How Not to Fix Medical Malpractice Tort Law, According to a Surgeon
Politicians and lobbyists are pushing for medical malpractice tort reform all across the country. Namely, many representatives want to put a compensation cap on damages a plaintiff can receive. While this is clearly a gouge against medical malpractice lawsuits, it is being advertised as a way to lower healthcare costs, which have been raised due to too many lawsuits for malpractice, if you believe the politician’s arguments.
Even though capping compensation would benefit doctors, practitioners, surgeons, and other medical professionals, not all of them think this is the right way to reform medical malpractice torts. Jeffrey A. Singer, a general surgeon out of Phoenix, recently posted an interesting article on CATO Institute that discusses his point of view from the defendant’s side of the issue. (To read the article in full, you can click here.)
In his article, Singer discusses that the culture of medicine today is centered on using expensive and redundant tests and technical diagnoses. Not only does this help pinpoint the problem but it also lowers a doctor’s own liability in case of an error. Furthermore, medical professionals and patients rarely discuss the actual cost of procedures since the money is coming from an invisible third party: the insurance company. Sticking a cap on compensation awarded for punitive damages would not reasonably make a noticeable impact on healthcare costs in this regard.
Multiple Studies Argue Against Healthcare Tort Reform
Acknowledging that his own opinion as a surgeon could only go so far and know so much, Singer discussed several key studies that support his own argument. A National Bureau of Economic Research study used a sample group of 10 million people over the course of nine years to see how similar tort reforms impacted healthcare premiums. It found that self-insured companies only saw about a 1.5% cost reduction, and companies that offered commercial insurance policies saw no difference whatsoever. A Journal of the American Medical Association (JAMA) study back in 2014 reached a likewise conclusion.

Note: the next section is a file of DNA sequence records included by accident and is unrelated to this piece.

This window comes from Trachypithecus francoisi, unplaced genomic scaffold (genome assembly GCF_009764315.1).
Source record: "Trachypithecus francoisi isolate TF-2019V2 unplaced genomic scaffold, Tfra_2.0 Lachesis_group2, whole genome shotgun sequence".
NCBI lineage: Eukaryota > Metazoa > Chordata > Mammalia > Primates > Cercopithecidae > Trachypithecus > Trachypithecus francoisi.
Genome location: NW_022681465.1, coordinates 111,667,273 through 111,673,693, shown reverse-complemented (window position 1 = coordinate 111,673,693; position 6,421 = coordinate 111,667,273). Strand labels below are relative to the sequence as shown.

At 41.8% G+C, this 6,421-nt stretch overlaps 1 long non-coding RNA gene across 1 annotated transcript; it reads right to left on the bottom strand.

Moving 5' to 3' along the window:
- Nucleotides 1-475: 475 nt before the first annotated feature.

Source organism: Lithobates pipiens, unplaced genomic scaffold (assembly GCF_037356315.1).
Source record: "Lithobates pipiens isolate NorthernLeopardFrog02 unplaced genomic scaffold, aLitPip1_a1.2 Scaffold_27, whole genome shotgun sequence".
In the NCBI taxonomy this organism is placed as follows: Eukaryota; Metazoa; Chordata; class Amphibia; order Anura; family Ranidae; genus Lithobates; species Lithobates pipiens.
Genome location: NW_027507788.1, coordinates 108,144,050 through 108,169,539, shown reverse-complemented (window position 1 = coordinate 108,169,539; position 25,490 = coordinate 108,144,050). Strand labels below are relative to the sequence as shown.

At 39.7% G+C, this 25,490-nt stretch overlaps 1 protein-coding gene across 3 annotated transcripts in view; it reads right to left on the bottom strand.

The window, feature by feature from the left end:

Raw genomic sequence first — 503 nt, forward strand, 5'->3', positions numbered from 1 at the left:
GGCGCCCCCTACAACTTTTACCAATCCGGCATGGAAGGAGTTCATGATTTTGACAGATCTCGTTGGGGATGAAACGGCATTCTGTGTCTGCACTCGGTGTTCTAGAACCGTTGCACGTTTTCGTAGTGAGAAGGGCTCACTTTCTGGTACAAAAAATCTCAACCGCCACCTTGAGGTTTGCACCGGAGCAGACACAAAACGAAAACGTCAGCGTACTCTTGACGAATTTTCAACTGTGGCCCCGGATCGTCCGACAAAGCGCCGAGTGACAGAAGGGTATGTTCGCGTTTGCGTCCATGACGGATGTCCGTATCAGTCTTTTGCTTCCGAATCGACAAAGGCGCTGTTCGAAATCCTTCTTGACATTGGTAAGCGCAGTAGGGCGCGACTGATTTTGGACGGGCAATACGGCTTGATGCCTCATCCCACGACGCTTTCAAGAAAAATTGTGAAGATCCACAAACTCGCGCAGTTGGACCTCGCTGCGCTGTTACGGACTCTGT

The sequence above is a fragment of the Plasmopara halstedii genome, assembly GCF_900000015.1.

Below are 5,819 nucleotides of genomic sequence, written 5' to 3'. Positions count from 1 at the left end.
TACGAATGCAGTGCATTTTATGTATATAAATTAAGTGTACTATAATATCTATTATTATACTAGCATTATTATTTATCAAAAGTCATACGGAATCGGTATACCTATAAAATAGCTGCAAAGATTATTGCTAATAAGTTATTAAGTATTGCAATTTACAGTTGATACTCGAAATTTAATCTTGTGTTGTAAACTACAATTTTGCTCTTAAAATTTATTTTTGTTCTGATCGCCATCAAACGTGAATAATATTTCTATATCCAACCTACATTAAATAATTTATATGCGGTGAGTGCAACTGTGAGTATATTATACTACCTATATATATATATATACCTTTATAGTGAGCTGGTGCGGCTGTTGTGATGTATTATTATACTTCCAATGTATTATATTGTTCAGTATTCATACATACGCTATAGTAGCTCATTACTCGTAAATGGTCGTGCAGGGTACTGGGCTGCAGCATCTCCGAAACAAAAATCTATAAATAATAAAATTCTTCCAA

Recently, in 2016, Professor David Hyman of the University of Illinois worked on and released two studies of his own. The first examined the actuality of lessened costs due to compensation cap; once again, the difference was negligible. The second anticipated whether or not doctors would really leave states with no compensation cap to work in a state that did have such caps. There was no predictability of a “doctor migration” by any test models.
The list of relevant studies with the same conclusions goes on, and, indeed, Singer did discuss several others in his article for the CATO Institute. The truth remains after so many inspections that limiting the punitive damages a plaintiff can collect in a medical malpractice case will not feasibly or predictably drop healthcare premiums. The only likely surety is that medical malpractice incidents will rise as institutions and professionals start to lose their fear of making a critical mistake.
Is Tort Reform Unconstitutional?
Skirting away from the financial aspect of medical malpractice tort reform, Singer next addressed the question of whether or not it should even be allowed by legal standards. He concluded that since nearly all acts and lawsuits of medical malpractice occur within just one state, the decision to cap or not to cap should remain on a state level. By suggesting that compensation caps should be something controlled by federal jurisdiction undermines a state’s own rights to govern itself.
Singer concludes his article with three clear points:
- Medical malpractice tort reform decisions should be up to the state.
- The effectiveness of reform is highly overrated.
- Reforms can most likely be argued as unconstitutional.
As leading medical malpractice attorneys in Peachtree City, our team at Webb & Taylor, LLC is keenly interested in seeing how tort reform pans out, if it does at all. Be sure to visit our blog frequently to check for more important news updates about this current topic. If you need our help with a medical malpractice or personal injury claim of your own, you can contact us and set up a free consultation, during which we can discuss the key details of your case.